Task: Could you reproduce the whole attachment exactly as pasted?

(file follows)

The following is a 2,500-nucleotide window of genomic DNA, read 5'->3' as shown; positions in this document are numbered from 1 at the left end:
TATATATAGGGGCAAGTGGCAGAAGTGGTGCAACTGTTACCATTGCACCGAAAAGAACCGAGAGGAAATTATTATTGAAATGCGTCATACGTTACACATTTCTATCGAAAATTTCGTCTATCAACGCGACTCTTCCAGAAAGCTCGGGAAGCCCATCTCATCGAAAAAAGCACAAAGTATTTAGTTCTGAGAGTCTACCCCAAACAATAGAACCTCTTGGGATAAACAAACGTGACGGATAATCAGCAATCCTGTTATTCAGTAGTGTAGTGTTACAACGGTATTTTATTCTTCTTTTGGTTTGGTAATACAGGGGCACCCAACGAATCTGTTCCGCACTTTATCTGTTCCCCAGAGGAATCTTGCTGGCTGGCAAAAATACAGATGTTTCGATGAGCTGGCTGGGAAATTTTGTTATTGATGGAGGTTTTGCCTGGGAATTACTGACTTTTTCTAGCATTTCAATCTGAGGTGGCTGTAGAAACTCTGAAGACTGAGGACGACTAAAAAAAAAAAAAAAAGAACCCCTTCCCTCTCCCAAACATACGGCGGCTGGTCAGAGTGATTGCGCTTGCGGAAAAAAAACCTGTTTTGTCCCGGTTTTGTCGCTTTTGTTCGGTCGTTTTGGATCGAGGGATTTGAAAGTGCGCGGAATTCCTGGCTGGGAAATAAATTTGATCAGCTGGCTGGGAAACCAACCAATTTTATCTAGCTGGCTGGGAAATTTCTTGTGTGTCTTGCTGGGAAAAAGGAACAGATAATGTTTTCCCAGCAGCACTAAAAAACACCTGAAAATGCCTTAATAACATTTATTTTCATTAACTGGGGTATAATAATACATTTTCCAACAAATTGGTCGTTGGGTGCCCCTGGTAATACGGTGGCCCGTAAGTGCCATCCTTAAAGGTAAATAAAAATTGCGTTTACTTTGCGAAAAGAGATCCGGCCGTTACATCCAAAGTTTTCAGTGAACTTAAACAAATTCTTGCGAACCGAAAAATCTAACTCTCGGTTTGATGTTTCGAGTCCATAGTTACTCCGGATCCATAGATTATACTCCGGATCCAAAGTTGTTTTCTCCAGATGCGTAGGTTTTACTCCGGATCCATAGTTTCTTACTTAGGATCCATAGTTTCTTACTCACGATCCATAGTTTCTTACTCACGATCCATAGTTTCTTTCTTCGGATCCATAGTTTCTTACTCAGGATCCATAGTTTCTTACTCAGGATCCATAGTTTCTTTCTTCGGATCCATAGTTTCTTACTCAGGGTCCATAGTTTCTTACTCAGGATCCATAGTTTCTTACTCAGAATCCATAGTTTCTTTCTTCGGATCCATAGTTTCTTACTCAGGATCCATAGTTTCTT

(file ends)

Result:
The following is a 2,500-nucleotide window of genomic DNA, read 5'->3' as shown; positions in this document are numbered from 1 at the left end:
TATATATAGGGGCAAGTGGCAGAAGTGGTGCAACTGTTACCATTGCACCGAAAAGAACCGAGAGGAAATTATTATTGAAATGCGTCATACGTTACACATTTCTATCGAAAATTTCGTCTATCAACGCGACTCTTCCAGAAAGCTCGGGAAGCCCATCTCATCGAAAAAAGCACAAAGTATTTAGTTCTGAGAGTCTACCCCAAACAATAGAACCTCTTGGGATAAACAAACGTGACGGATAATCAGCAATCCTGTTATTCAGTAGTGTAGTGTTACAACGGTATTTTATTCTTCTTTTGGTTTGGTAATACAGGGGCACCCAACGAATCTGTTCCGCACTTTATCTGTTCCCCAGAGGAATCTTGCTGGCTGGCAAAAATACAGATGTTTCGATGAGCTGGCTGGGAAATTTTGTTATTGATGGAGGTTTTGCCTGGGAATTACTGACTTTTTCTAGCATTTCAATCTGAGGTGGCTGTAGAAACTCTGAAGACTGAGGACGACTAAAAAAAAAAAAAAAAGAACCCCTTCCCTCTCCCAAACATACGGCGGCTGGTCAGAGTGATTGCGCTTGCGGAAAAAAAACCTGTTTTGTCCCGGTTTTGTCGCTTTTGTTCGGTCGTTTTGGATCGAGGGATTTGAAAGTGCGCGGAATTCCTGGCTGGGAAATAAATTTGATCAGCTGGCTGGGAAACCAACCAATTTTATCTAGCTGGCTGGGAAATTTCTTGTGTGTCTTGCTGGGAAAAAGGAACAGATAATGTTTTCCCAGCAGCACTAAAAAACACCTGAAAATGCCTTAATAACATTTATTTTCATTAACTGGGGTATAATAATACATTTTCCAACAAATTGGTCGTTGGGTGCCCCTGGTAATACGGTGGCCCGTAAGTGCCATCCTTAAAGGTAAATAAAAATTGCGTTTACTTTGCGAAAAGAGATCCGGCCGTTACATCCAAAGTTTTCAGTGAACTTAAACAAATTCTTGCGAACCGAAAAATCTAACTCTCGGTTTGATGTTTCGAGTCCATAGTTACTCCGGATCCATAGATTATACTCCGGATCCAAAGTTGTTTTCTCCAGATGCGTAGGTTTTACTCCGGATCCATAGTTTCTTACTTAGGATCCATAGTTTCTTACTCACGATCCATAGTTTCTTACTCACGATCCATAGTTTCTTTCTTCGGATCCATAGTTTCTTACTCAGGATCCATAGTTTCTTACTCAGGATCCATAGTTTCTTTCTTCGGATCCATAGTTTCTTACTCAGGGTCCATAGTTTCTTACTCAGGATCCATAGTTTCTTACTCAGAATCCATAGTTTCTTTCTTCGGATCCATAGTTTCTTACTCAGGATCCATAGTTTCTT